Academy: It's 'Troubling' Oscar-Nominated Director May Be Banned From US
Iranian director Asghar Farhadi -- whose film "The Salesman" is nominated for an Academy Award -- may not be able to attend the awards ceremony in February in Los Angeles due to President Donald Trump's travel ban from seven predominantly Muslim countries.
"It is extremely troubling," a spokesperson for The Academy of Motion Picture Arts and Sciences said in a statement Saturday. "The Academy celebrates achievement in the art of filmmaking, which seeks to transcend borders and speak to audiences around the world, regardless of national, ethnic, or religious differences."
The statement continues, "As supporters of filmmakers -- and the human rights of all people -- around the globe, we find it extremely troubling that Asghar Farhadi, the director of the Oscar-winning film from Iran, 'A Separation,' along with the cast and crew of this year's Oscar-nominated film 'The Salesman,' could be barred from entering the country because of their religion or country of origin."
Trump's move on Friday called for the immediate suspension of immigration from seven countries with alleged ties to terror, including Iran. The ban is for 90 days and the president has said it's part of a vetting plan to prevent “radical Islamic terrorists” from reaching American soil.
"The Salesman" stars Shahab Hosseini and Taraneh Alidoosti as a couple who gets cast in a local rendition of Arthur Miller's 1949 stage play "Death of a Salesman."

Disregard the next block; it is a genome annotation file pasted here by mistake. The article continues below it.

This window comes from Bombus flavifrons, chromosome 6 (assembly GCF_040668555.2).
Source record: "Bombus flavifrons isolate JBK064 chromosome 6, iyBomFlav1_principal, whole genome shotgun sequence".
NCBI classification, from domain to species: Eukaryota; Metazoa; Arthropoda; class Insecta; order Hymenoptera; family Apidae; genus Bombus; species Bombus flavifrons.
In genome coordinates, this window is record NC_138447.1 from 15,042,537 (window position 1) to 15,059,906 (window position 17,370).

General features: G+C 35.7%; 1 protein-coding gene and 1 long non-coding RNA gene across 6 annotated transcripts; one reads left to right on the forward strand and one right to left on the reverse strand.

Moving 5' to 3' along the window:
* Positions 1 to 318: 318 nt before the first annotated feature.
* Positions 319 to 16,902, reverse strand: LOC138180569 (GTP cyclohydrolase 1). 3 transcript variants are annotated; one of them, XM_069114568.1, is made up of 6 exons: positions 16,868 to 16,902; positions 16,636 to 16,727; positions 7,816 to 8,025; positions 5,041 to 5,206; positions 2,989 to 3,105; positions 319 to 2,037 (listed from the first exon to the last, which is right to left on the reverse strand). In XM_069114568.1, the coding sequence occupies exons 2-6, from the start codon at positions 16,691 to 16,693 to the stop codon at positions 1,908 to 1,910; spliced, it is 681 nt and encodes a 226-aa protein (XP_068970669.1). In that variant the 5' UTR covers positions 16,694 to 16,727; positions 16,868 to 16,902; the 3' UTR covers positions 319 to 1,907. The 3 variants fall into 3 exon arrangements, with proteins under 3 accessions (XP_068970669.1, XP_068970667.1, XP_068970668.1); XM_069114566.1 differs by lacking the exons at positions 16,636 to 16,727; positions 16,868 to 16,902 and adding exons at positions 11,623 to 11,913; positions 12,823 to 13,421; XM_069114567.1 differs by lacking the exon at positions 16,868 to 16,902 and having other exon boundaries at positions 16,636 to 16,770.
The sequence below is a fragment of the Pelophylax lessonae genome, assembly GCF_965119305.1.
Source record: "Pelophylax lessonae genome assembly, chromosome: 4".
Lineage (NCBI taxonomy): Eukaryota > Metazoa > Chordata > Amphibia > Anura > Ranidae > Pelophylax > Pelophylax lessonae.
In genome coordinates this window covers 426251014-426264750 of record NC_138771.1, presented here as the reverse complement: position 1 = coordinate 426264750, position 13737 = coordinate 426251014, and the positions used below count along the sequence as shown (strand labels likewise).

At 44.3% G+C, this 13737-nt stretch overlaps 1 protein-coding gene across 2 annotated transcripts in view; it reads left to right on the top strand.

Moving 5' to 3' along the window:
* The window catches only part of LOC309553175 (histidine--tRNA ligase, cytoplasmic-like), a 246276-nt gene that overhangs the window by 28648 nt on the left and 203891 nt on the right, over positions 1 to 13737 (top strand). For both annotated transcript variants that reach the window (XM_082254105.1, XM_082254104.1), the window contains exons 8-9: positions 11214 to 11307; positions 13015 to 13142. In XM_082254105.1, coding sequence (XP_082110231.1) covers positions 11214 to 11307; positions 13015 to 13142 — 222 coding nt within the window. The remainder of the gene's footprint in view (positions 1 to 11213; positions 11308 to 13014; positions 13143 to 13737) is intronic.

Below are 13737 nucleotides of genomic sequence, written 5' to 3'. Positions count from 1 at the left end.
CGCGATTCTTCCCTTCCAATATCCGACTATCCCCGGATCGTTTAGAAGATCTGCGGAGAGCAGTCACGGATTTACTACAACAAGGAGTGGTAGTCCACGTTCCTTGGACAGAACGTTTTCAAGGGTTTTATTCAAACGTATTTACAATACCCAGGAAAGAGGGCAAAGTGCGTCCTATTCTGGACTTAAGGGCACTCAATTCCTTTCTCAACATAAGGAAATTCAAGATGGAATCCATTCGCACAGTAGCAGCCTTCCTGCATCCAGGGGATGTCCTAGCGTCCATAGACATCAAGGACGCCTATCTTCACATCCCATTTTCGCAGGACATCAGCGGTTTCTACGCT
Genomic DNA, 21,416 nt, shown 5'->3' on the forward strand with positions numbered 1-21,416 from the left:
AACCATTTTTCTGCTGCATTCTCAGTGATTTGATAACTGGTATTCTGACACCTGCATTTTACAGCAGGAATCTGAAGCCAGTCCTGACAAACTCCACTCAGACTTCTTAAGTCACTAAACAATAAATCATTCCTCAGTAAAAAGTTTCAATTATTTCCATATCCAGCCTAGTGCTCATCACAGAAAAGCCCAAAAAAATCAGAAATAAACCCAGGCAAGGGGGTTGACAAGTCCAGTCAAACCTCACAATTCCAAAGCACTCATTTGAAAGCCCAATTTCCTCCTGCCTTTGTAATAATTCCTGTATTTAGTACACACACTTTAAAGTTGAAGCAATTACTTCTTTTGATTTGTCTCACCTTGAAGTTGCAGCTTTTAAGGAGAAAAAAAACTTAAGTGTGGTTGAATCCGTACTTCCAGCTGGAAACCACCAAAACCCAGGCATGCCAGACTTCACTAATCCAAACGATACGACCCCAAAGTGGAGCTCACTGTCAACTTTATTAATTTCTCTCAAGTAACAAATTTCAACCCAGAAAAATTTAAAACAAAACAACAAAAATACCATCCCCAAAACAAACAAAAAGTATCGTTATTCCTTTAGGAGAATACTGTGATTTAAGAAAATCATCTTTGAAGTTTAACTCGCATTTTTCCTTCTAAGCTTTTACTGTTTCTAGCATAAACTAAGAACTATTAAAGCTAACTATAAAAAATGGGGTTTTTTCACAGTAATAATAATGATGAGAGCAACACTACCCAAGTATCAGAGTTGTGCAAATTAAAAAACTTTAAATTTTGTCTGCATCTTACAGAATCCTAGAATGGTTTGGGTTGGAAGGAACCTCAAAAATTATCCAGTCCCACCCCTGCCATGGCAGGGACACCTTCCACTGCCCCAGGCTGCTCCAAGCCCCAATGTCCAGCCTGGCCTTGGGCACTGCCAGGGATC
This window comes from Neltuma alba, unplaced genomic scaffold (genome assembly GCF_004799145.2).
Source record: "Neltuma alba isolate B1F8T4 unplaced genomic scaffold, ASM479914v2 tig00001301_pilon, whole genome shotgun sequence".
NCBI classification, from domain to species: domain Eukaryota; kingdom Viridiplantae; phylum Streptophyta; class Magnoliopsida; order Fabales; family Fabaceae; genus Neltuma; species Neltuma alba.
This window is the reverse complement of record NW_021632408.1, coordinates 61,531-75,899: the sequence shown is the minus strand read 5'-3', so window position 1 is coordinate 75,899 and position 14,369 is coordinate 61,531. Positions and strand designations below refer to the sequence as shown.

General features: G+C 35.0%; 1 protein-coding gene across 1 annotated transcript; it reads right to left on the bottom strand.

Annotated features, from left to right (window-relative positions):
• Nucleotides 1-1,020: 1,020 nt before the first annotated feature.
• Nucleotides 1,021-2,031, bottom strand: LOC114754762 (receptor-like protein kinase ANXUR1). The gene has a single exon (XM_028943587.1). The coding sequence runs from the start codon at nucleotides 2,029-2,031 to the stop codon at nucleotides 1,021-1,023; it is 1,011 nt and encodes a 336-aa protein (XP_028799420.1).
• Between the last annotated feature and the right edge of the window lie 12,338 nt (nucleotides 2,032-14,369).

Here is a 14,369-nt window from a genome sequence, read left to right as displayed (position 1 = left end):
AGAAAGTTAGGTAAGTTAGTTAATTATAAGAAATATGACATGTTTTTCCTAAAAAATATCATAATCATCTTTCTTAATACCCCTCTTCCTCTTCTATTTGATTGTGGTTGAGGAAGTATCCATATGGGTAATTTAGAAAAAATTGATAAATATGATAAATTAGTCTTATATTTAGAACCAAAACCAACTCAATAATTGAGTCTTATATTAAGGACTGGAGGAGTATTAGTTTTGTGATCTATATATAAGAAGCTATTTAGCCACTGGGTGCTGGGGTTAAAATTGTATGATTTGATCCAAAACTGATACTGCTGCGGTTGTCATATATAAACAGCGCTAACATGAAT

However, Alidoosti, 33, announced Friday that she would protest the Academy Awards because of the ban.
"Trump's visa ban for Iranians is racist," she tweeted. "Whether this will include a cultural event or not, I won't attend the #AcademyAwards 2017 in protest."
Trump's visa ban for Iranians is racist. Whether this will include a cultural event or not,I won't attend the #AcademyAwards 2017 in protest pic.twitter.com/CW3EF6mupo— Taraneh Alidoosti (@t_alidoosti) January 26, 2017
Farhadi previously received an Oscar award for his 2011 drama, "A Separation."
During his acceptance speech the following year, the director described Iran as a "rich and ancient culture that has been hidden under the heavy dust of politics."
The director also described Iranians as "a people who respect all cultures and civilizations and despise hostility and resentment."
Other Hollywood directors came out in support of Farhadi, including Oscar winner Michael Moore. He tweeted, "To our Muslim neighbors in the world: I & tens of millions of others are so very sorry. The majority of Americans did not vote 4 this man."
To our Muslim neighbors in the world: I & tens of millions of others are so very sorry. The majority of Americans did not vote 4 this man.— Michael Moore (@MMFlint) January 28, 2017
Ava DuVernay, whose documentary "13th" is nominated for an Academy Award this year, also tweeted her support. She wrote, "Amplifying words of one of my favorite filmmakers, Asghar Farhadi, who like too many others will be turned away from the Land of the Free."
Amplifying words of one of my favorite filmmakers, Asghar Farhadi, who like too many others will be turned away from the Land of the Free. pic.twitter.com/CcskcFueuo— Ava DuVernay (@ava) January 28, 2017
ABC News has contacted Amazon Studios for comment.
Add Commentall comments
In this Aug. 21, 2016, file photo, Whitney Hoot, National Oceanic and...
This undated file photo provided by Chelsea Manning shows a portrait of...
Robo-advisers are angling to replace human financial advisers, at least...
House Speaker Paul Ryan and Senate Majority Leader Mitch McConnell said...
Up, up and away: Dubai hopes to have a passenger-carrying drone regularly...
Chinese Premier Li Keqiang has pledged to make the country's skies blue...